Thursday, January 19, 2017

My President Was a TCK

I don't think I've ever been as conflicted as I am about President Obama as I have been this past week, researching this post and reading everyone else's "summing up" articles. It's difficult to even remember what all has happened in the past 8 years, and of course there are mixed feelings, as well as a mixed record. All the same, I've done what I can to understand and then tried to work through some thoughts.

I've loved Obama from the very beginning, without always knowing why. I do not claim to understand or even be aware of all or even most of the politics that surround the Obama presidency and I am not writing to defend this or that thing that he did or said. I know he is merely a man, and I know that he made mistakes. I know that many people feel that he helped to ruin something they loved. I'm not writing to persuade you or to mock your feelings, I am writing because this is a significant goodbye for me, and I want to honor it.

"He was a man, take him for all in all,
I shall not look upon his like again".
- Hamlet



I am a woman intoxicated by words, and Obama was a master with them. As the prophet Muhammad was believed to have said, "verily eloquence includes sorcery." I know that we should choose our leaders based on a multitude of factors, least of which should be campaign promises or excellent speeches, but I do not know (nor do I believe it fully possible) how to know what can truly be known about another human being except their character, and for that reason, I often go by "my feeling" about politicians. My feelings are not infallible or unchangeable, but I never stopped admiring Obama and simply liking what I know of him as a person.

I believe he did what he thought was right as a leader and as a man, and I felt safe within that.

I'll miss his calm, steady voice on the radio. He is a man who showed compassion and emotion, yet rarely (if ever?) lost his cool when ridiculed or demeaned with the most base and false accusations. He never spoke thoughtlessly, hurtfully, or hatefully. He so often looks happy in spite of the gravity of his position, but he also cried in response to national tragedies and hugged those who were in pain.


He was cool. He was fun-loving. He was gentle. He felt accessible to me. He was free of personal scandals. His wife was the epitome of grace, yet real and warm; his daughters were respectful, yet fierce.

To me, Barack Obama has been worthy of respect and has played a substantial role in a formative decade in my life - my first decade in this country, my first decade of being old enough to vote, my first decade of awareness of politics.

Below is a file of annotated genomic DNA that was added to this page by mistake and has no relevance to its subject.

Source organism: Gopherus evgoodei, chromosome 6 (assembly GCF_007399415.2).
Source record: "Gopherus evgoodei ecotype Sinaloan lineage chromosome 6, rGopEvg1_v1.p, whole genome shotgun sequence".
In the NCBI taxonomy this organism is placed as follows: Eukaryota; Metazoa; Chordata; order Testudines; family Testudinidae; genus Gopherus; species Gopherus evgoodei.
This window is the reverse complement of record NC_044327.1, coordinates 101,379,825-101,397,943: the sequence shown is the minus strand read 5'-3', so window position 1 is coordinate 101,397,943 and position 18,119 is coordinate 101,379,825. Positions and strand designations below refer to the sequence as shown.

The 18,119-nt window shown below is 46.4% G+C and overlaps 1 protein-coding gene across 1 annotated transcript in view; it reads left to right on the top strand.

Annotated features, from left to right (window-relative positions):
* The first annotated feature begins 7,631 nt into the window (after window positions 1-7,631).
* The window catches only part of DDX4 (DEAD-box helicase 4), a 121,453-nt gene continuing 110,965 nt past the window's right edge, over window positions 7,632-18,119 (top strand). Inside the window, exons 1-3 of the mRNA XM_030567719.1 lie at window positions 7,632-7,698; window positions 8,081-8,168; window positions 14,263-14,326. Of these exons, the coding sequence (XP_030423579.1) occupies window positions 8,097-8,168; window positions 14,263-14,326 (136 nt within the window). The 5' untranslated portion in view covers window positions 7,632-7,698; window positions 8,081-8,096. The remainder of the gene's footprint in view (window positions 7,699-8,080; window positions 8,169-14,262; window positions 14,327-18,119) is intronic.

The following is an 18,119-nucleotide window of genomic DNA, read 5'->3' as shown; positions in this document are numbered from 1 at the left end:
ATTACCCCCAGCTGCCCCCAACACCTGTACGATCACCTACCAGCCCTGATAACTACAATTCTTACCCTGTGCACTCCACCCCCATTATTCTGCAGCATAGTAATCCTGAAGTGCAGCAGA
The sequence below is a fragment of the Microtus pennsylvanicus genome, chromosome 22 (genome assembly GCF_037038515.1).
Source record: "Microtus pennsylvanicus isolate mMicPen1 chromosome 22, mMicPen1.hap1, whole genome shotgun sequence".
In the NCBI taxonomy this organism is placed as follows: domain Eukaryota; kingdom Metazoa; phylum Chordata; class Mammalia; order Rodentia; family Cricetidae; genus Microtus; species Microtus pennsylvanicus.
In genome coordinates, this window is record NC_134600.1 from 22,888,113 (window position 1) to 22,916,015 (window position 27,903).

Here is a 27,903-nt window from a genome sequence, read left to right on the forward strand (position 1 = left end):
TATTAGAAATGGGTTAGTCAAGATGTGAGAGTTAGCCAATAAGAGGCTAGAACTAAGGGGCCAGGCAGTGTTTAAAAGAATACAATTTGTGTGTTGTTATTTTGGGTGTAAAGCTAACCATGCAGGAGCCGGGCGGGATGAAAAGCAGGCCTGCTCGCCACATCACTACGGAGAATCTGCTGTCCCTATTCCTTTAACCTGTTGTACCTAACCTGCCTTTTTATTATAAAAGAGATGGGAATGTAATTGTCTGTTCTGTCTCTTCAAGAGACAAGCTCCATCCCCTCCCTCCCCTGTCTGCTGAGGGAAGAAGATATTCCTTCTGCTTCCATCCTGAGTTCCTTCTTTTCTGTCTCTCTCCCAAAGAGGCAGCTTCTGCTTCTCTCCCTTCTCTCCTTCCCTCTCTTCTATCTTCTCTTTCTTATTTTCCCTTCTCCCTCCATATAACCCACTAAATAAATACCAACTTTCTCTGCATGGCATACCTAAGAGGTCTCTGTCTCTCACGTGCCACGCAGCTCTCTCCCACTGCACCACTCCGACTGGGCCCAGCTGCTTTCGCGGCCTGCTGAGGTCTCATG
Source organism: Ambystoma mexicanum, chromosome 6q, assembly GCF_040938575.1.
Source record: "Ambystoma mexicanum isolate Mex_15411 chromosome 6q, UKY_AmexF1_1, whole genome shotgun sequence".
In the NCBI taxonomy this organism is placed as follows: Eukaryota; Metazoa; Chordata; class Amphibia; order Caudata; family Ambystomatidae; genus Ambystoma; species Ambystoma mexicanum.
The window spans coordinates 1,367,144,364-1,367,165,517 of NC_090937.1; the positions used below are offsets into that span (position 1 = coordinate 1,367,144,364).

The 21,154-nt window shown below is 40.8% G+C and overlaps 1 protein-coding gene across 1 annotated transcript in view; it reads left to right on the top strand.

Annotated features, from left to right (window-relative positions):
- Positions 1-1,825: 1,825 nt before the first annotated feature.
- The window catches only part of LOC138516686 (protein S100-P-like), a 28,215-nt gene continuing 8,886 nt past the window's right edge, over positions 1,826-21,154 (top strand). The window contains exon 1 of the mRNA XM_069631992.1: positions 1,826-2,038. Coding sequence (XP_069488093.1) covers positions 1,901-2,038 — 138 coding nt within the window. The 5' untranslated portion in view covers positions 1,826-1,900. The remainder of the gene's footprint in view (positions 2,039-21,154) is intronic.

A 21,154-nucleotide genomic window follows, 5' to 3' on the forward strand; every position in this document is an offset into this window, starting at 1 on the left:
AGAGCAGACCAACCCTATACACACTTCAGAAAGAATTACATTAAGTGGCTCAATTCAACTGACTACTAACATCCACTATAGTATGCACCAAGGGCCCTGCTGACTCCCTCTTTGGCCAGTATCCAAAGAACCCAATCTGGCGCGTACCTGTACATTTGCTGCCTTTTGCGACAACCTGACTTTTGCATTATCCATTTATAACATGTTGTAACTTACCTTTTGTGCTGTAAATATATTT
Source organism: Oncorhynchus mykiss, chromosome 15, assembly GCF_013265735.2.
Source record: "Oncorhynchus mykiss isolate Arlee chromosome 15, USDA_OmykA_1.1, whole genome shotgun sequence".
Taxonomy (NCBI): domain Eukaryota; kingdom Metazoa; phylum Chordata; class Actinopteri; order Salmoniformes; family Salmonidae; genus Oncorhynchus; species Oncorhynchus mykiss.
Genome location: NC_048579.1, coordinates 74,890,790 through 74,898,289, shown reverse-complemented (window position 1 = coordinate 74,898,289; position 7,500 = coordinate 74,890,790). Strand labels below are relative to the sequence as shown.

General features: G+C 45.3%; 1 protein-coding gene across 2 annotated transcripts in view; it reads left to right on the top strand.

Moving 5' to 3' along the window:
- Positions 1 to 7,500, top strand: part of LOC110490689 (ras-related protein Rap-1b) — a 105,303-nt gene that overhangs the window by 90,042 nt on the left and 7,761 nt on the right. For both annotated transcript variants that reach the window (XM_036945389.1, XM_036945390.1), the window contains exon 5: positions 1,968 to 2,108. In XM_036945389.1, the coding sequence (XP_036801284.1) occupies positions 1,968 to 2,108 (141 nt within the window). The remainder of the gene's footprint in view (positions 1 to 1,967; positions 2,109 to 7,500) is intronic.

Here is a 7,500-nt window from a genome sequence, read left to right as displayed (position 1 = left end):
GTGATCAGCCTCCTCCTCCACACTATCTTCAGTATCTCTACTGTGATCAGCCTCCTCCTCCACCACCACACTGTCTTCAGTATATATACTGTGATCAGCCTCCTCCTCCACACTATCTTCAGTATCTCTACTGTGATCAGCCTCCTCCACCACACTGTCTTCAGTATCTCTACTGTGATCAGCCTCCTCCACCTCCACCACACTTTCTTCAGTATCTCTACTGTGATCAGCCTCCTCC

One of the first things I heard about him after he became president in 2009 was that he was employing TCKs (Third Culture Kids) in places of prominence around him. This caught my attention, not only because I am a TCK, but because few people in the US even know what a TCK is, despite the fact that plenty of Americans are TCKs, even if they don't know it. To be a TCK is to be first-generation multicultural - it does not necessarily mean mixed-race, it just means you have multiple cultural backgrounds as a result of growing up on more than one continent. (Here's another article on Obama's TCKness.)

I recently watched the movie Barry on Netflix, about a year or so in Obama's life as a college student at Columbia. It wasn't remarkable as a movie, but it definitely drove home his struggle with defining himself as a young man who wasn't from any one place. Hawaii, Jakarta, Kenya, California, New York - he had long explanations any time someone asked where he was from, and I'm not sure that even he knew. That is the classic dilemma of a TCK. At the end of the movie, he had started to say, "I live here, now", which is in some ways the ultimate response of someone who has come to terms with their identity as a child of multiple cultures and places, belonging with no one race and to no single city. The best part of the movie was when he was launching into the whole explanation of his background to a mixed-race couple, who simply said, "well, that makes you American." That's part of what I admire about the Obamas, and part of what crushes me about Trump. I feel like Obama knows who I am and what makes our country truly great (strength and richness through diversity), and I don't think that Trump does. I realize that this sounds like "I like Obama because I am like him, and I don't like Trump because I am not like him", and I'm not ashamed of there being some truth in that.

Some people said Obama only got elected because he was black. I don't think that's true, but I also don't see why that should be a smear. I am proud of diversity in the public eye, and I'm proud that we had a black president. Although it shouldn't feel momentous, it did. The first post on this blog was about Obama having won the nomination in 2008, and it felt like I was standing in the middle of a glorious piece of American history.

Obama's blackness doesn't make me ashamed to be white, it simply makes me proud to be an American, proud to be a TCK who chooses a path of resistance instead of blending in when blending in would be the easier choice. His presidency felt like riding a wave of powerful goodness as young people of color and diversity were emboldened to continue demanding justice and respect. I don't think that wave has crashed for good with the election of Trump, but I think things will get much uglier before they get better (if they ever get better, which I pray they do), and I'm walking into this new era with some trepidation, even as I try and be brave and willing to stand up, myself.



In Ta-Nehisi Coates' series of essays, "My President Was Black" (from which I hijacked the title for this post), Obama is presented as a black man who grew up in very unusual racial circumstances that allowed him to have faith in white people. That factor of his outlook enabled him, sometimes to his detriment, to believe in the goodness of all Americans, even though not all Americans are good.